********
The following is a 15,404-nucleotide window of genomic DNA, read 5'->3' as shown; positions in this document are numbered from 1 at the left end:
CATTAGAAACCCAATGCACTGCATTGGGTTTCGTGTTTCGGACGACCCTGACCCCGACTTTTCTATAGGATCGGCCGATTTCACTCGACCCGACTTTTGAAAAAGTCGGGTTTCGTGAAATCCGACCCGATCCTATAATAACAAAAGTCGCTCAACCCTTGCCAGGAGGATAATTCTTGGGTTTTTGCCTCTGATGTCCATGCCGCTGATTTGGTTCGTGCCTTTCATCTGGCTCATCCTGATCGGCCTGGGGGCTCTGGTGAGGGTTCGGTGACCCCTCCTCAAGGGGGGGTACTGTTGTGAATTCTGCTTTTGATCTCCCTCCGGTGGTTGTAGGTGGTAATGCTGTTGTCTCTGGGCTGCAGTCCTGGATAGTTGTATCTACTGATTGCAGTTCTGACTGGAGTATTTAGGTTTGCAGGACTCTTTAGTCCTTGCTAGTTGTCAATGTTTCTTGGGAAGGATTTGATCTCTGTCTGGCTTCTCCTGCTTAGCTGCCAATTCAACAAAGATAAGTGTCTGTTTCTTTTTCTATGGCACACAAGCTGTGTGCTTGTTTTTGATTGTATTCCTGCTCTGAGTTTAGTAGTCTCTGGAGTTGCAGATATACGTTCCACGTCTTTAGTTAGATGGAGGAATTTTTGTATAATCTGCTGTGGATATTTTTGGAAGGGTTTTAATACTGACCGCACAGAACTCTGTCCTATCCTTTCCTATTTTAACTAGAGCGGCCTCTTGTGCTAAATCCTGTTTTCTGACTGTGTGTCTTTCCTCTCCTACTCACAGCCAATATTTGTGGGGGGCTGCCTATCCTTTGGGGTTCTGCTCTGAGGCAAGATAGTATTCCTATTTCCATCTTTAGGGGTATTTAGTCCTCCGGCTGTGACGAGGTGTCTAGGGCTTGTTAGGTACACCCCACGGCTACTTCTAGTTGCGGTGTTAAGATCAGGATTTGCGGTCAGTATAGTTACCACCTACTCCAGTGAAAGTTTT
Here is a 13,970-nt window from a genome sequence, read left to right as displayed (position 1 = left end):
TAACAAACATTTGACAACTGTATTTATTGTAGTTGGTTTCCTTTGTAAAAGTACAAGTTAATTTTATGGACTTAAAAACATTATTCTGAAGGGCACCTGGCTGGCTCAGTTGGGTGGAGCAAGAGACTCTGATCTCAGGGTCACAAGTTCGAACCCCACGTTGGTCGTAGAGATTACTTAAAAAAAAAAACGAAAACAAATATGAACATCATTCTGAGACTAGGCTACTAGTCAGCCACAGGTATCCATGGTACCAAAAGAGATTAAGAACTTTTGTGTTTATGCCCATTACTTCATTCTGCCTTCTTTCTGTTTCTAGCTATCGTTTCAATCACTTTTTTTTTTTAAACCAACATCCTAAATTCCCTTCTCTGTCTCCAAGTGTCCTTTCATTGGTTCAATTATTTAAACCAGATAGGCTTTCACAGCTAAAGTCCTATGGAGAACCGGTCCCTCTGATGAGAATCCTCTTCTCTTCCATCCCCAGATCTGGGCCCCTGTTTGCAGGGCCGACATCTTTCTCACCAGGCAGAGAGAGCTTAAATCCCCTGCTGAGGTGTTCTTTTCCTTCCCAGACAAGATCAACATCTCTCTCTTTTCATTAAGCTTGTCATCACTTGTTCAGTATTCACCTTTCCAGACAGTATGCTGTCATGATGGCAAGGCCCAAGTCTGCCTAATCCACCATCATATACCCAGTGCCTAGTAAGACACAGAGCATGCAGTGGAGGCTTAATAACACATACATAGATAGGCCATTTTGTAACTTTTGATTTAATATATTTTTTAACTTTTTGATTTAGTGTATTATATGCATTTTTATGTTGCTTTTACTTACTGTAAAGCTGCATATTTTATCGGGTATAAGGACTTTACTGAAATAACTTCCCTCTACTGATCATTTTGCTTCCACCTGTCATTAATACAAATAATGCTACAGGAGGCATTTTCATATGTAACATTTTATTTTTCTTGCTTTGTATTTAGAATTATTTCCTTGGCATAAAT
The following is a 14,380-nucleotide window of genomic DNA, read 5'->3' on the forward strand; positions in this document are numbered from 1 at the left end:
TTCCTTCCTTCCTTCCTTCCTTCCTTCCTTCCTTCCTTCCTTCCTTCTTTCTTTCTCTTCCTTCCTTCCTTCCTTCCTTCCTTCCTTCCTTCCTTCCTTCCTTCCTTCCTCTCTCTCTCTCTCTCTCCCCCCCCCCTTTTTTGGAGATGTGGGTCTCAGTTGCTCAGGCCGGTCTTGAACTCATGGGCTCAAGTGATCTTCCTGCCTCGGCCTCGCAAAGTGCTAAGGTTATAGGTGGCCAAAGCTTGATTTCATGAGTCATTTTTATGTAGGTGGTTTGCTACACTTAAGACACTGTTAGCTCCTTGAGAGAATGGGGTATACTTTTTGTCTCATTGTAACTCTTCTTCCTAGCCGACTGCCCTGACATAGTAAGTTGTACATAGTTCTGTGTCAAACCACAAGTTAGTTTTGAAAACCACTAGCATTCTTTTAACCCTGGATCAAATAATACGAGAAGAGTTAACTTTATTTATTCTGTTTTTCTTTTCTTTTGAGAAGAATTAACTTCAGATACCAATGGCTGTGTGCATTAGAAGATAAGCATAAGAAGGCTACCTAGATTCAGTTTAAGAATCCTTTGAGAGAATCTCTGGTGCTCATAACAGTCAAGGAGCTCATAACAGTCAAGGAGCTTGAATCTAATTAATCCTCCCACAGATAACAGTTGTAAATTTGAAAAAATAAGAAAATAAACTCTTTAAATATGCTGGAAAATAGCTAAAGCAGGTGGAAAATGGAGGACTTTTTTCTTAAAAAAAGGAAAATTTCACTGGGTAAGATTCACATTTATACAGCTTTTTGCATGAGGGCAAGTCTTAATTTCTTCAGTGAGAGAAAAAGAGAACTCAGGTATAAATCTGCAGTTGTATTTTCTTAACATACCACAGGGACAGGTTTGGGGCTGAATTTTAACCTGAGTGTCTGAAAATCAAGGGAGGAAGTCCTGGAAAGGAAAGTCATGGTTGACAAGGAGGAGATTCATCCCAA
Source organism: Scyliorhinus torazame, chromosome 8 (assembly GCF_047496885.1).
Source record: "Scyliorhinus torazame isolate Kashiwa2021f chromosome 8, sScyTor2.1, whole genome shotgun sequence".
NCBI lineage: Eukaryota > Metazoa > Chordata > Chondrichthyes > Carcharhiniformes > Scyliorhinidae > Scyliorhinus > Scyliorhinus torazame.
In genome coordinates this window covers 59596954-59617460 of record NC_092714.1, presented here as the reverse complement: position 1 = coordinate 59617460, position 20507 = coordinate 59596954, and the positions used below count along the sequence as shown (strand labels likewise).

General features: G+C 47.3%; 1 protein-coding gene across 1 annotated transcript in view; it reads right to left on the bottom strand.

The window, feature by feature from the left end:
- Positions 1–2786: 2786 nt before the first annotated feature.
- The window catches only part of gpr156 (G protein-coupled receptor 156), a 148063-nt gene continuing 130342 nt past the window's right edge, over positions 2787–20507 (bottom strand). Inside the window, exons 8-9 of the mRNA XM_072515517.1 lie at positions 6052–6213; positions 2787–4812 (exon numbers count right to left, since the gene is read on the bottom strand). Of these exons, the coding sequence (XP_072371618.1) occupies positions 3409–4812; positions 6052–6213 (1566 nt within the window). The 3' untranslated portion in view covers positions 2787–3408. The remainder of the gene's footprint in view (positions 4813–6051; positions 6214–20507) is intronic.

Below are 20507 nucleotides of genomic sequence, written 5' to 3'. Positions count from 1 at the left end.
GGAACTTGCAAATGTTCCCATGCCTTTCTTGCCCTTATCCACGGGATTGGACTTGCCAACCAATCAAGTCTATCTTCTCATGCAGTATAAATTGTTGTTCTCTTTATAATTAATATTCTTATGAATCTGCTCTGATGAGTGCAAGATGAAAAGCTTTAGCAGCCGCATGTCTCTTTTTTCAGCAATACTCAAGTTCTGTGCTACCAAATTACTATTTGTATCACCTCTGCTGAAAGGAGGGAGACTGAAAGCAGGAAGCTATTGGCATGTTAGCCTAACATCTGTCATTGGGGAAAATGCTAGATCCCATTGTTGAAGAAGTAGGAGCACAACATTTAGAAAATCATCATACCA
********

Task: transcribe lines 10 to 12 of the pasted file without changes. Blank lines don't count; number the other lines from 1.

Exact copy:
In genome coordinates this window covers 59596954-59617460 of record NC_092714.1, presented here as the reverse complement: position 1 = coordinate 59617460, position 20507 = coordinate 59596954, and the positions used below count along the sequence as shown (strand labels likewise).

General features: G+C 47.3%; 1 protein-coding gene across 1 annotated transcript in view; it reads right to left on the bottom strand.

The window, feature by feature from the left end: